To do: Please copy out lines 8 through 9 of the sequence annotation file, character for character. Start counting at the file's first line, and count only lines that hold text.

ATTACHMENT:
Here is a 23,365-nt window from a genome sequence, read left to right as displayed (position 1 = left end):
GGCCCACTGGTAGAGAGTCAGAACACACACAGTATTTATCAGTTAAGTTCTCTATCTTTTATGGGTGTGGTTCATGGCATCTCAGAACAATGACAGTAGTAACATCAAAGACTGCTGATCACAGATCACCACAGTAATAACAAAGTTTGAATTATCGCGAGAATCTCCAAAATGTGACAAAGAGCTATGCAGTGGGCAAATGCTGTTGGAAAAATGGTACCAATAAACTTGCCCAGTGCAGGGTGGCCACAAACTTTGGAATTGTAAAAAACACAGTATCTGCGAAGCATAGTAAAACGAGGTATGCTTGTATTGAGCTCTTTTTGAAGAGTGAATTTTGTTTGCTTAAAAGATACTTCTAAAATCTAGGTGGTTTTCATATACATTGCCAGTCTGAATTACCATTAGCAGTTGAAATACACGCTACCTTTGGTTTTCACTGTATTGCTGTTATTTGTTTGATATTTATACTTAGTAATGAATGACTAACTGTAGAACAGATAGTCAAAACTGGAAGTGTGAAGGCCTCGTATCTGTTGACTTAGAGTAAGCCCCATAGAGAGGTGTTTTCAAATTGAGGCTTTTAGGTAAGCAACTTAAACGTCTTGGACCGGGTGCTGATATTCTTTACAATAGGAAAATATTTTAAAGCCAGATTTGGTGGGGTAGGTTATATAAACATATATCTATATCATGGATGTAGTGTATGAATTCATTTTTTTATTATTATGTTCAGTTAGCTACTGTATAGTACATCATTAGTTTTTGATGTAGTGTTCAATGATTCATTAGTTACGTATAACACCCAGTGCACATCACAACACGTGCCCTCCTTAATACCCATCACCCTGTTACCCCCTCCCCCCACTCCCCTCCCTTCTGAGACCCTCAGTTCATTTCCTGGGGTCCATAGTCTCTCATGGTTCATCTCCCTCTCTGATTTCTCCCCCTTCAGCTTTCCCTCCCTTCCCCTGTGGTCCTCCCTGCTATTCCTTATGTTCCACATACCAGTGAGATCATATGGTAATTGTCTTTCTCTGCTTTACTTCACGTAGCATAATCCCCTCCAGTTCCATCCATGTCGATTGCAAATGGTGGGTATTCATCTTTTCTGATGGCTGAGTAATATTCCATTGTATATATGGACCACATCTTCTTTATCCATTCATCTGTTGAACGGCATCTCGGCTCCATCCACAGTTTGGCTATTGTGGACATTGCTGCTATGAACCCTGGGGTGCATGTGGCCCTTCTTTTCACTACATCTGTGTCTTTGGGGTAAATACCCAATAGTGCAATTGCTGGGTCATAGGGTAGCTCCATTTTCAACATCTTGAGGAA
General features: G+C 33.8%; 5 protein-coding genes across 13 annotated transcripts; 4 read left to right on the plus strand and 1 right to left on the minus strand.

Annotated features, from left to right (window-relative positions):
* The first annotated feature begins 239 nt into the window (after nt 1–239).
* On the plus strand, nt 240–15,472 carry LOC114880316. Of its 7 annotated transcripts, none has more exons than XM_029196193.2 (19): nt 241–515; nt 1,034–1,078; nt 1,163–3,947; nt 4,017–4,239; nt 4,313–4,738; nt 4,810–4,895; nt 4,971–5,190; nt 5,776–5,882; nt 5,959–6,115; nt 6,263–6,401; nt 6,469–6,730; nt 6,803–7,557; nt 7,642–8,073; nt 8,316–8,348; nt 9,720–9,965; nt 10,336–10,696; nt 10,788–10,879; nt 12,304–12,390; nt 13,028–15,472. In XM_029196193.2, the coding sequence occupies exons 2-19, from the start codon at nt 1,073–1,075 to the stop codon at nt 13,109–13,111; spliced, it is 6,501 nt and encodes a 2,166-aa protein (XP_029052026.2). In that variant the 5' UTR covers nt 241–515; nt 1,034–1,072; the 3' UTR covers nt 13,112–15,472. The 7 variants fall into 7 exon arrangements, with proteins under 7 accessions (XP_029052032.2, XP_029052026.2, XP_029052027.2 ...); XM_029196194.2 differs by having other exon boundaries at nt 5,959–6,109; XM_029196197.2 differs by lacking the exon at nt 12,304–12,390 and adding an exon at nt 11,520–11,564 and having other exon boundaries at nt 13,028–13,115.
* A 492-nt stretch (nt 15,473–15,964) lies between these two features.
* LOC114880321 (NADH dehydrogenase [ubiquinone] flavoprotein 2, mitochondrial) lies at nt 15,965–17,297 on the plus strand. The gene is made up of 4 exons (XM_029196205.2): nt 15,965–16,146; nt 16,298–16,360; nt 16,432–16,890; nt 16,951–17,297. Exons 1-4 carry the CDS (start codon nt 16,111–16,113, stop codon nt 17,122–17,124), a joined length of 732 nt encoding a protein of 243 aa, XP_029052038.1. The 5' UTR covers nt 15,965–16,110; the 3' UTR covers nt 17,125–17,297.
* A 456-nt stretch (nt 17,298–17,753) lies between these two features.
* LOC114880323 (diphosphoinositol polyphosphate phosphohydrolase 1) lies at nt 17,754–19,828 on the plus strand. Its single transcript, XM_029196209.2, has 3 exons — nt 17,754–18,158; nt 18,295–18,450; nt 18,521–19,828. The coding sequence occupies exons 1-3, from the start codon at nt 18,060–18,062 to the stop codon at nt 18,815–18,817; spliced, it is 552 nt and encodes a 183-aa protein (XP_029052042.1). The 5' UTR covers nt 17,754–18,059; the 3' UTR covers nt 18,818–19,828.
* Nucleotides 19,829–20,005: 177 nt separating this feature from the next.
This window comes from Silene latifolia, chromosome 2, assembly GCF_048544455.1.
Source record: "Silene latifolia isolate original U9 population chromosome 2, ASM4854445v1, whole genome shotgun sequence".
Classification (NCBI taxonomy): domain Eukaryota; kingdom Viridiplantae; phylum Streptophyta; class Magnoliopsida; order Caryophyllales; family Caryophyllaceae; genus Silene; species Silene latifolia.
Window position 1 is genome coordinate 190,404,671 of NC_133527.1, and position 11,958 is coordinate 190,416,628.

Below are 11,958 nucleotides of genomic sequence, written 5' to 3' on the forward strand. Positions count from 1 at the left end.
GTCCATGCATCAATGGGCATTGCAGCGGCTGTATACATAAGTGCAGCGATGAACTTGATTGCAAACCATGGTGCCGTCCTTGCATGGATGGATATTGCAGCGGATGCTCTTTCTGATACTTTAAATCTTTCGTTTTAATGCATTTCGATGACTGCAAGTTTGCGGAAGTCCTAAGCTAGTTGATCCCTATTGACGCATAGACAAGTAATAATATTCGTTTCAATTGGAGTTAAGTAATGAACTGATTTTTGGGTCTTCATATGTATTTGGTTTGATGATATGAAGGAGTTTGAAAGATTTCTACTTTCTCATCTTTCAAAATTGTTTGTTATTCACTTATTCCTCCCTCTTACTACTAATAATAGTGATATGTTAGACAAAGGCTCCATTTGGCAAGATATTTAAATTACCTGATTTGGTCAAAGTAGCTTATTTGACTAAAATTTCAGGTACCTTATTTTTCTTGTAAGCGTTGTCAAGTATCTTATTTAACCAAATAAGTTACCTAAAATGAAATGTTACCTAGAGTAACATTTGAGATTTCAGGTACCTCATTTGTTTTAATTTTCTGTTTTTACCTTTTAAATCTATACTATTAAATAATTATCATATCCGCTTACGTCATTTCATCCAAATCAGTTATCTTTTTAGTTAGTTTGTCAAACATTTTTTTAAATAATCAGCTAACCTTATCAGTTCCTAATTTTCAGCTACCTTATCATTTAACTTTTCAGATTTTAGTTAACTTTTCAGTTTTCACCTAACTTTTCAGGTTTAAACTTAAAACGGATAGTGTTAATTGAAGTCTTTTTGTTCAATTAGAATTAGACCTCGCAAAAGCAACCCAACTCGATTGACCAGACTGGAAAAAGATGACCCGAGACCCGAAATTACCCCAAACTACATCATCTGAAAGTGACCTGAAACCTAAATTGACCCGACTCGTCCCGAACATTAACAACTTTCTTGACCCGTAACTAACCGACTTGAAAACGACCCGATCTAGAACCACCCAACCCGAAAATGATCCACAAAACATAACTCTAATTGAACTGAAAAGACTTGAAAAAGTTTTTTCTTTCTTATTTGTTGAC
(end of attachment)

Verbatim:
* LOC114880321 (NADH dehydrogenase [ubiquinone] flavoprotein 2, mitochondrial) lies at nt 15,965–17,297 on the plus strand. The gene is made up of 4 exons (XM_029196205.2): nt 15,965–16,146; nt 16,298–16,360; nt 16,432–16,890; nt 16,951–17,297. Exons 1-4 carry the CDS (start codon nt 16,111–16,113, stop codon nt 17,122–17,124), a joined length of 732 nt encoding a protein of 243 aa, XP_029052038.1. The 5' UTR covers nt 15,965–16,110; the 3' UTR covers nt 17,125–17,297.
* A 456-nt stretch (nt 17,298–17,753) lies between these two features.